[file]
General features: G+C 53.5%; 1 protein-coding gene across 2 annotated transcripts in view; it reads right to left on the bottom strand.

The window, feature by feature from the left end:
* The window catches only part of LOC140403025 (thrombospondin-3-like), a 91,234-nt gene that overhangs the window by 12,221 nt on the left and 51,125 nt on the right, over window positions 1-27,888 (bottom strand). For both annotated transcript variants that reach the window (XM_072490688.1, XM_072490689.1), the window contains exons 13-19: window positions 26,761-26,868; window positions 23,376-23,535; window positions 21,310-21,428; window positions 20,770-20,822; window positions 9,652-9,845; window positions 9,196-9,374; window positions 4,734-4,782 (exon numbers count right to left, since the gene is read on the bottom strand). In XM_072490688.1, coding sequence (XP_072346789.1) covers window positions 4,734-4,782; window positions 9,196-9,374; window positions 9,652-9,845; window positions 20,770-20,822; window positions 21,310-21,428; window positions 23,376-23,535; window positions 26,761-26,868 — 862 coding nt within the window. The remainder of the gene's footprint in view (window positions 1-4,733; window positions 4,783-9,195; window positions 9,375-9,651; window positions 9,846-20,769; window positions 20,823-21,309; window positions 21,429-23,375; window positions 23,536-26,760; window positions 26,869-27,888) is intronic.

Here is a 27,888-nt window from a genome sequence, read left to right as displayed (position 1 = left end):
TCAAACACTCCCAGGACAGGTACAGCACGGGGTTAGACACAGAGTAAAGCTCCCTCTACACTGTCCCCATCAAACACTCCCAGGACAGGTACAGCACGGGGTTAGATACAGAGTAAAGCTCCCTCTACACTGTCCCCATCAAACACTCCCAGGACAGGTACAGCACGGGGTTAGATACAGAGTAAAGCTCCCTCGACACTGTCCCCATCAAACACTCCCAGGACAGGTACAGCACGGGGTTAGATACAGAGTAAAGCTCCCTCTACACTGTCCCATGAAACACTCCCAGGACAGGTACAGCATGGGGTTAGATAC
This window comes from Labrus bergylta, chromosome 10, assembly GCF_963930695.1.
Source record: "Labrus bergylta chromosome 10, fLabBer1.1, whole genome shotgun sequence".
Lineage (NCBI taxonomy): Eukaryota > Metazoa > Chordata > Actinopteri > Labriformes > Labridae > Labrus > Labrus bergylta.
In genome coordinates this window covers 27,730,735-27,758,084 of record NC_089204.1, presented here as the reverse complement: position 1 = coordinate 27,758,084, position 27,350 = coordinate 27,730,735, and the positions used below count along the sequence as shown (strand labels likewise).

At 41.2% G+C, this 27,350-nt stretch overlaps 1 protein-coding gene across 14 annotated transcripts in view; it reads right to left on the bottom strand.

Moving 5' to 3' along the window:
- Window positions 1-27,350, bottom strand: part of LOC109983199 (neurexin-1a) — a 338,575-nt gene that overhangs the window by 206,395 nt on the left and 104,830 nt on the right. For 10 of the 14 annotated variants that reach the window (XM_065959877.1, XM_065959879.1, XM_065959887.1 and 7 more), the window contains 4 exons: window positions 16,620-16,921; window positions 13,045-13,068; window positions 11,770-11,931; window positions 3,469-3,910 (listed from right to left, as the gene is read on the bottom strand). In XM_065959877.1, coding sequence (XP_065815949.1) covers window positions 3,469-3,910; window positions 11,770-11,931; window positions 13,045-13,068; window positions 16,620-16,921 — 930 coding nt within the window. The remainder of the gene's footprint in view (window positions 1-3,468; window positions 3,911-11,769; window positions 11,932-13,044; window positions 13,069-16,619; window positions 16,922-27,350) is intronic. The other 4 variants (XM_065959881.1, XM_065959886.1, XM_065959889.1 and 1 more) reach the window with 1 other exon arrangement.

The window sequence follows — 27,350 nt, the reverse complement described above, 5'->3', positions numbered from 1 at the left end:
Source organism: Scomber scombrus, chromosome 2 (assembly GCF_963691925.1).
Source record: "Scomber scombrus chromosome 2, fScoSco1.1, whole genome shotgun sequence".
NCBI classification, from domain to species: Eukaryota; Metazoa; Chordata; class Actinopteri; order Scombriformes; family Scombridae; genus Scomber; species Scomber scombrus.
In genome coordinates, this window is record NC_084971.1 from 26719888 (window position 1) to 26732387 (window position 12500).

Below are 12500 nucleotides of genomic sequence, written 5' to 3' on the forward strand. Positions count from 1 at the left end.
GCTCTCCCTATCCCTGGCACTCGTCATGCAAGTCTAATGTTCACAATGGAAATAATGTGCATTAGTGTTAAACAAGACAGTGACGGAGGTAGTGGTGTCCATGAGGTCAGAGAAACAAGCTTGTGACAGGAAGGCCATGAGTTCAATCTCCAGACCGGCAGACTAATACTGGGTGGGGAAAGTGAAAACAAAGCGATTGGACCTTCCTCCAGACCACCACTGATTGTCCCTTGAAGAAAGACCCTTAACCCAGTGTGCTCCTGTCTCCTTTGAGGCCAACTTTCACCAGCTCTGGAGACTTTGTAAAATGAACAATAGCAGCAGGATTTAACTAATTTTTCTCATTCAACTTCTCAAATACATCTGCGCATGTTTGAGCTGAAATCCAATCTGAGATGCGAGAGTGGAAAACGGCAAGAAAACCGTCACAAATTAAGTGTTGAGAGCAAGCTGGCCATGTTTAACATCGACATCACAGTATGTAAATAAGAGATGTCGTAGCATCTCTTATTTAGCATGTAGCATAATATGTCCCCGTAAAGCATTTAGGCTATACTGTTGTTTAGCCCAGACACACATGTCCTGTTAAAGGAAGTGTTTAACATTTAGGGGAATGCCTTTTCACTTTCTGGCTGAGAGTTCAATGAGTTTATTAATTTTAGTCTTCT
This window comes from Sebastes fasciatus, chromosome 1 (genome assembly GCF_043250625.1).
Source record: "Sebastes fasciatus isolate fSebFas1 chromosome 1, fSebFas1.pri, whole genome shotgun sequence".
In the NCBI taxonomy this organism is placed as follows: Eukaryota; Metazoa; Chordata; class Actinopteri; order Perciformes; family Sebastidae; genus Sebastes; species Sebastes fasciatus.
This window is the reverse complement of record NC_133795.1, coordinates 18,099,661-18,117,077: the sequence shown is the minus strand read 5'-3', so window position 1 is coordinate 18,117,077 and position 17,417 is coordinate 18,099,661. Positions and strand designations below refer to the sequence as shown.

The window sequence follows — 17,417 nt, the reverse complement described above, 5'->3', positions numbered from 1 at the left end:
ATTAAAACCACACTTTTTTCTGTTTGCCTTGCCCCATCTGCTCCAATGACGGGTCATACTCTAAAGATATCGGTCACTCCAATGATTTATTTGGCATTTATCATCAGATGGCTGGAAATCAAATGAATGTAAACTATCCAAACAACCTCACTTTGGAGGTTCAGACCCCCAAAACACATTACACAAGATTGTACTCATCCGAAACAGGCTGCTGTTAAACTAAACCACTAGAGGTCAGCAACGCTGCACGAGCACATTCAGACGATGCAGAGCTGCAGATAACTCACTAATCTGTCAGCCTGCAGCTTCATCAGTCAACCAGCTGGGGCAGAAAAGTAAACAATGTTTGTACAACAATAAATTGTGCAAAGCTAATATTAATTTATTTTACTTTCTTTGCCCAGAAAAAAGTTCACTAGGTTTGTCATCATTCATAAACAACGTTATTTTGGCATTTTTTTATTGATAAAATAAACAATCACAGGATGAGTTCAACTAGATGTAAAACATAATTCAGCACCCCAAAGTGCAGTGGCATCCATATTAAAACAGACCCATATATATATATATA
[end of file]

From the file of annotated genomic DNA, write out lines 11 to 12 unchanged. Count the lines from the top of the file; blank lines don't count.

Moving 5' to 3' along the window:
- Window positions 1-27,350, bottom strand: part of LOC109983199 (neurexin-1a) — a 338,575-nt gene that overhangs the window by 206,395 nt on the left and 104,830 nt on the right. For 10 of the 14 annotated variants that reach the window (XM_065959877.1, XM_065959879.1, XM_065959887.1 and 7 more), the window contains 4 exons: window positions 16,620-16,921; window positions 13,045-13,068; window positions 11,770-11,931; window positions 3,469-3,910 (listed from right to left, as the gene is read on the bottom strand). In XM_065959877.1, coding sequence (XP_065815949.1) covers window positions 3,469-3,910; window positions 11,770-11,931; window positions 13,045-13,068; window positions 16,620-16,921 — 930 coding nt within the window. The remainder of the gene's footprint in view (window positions 1-3,468; window positions 3,911-11,769; window positions 11,932-13,044; window positions 13,069-16,619; window positions 16,922-27,350) is intronic. The other 4 variants (XM_065959881.1, XM_065959886.1, XM_065959889.1 and 1 more) reach the window with 1 other exon arrangement.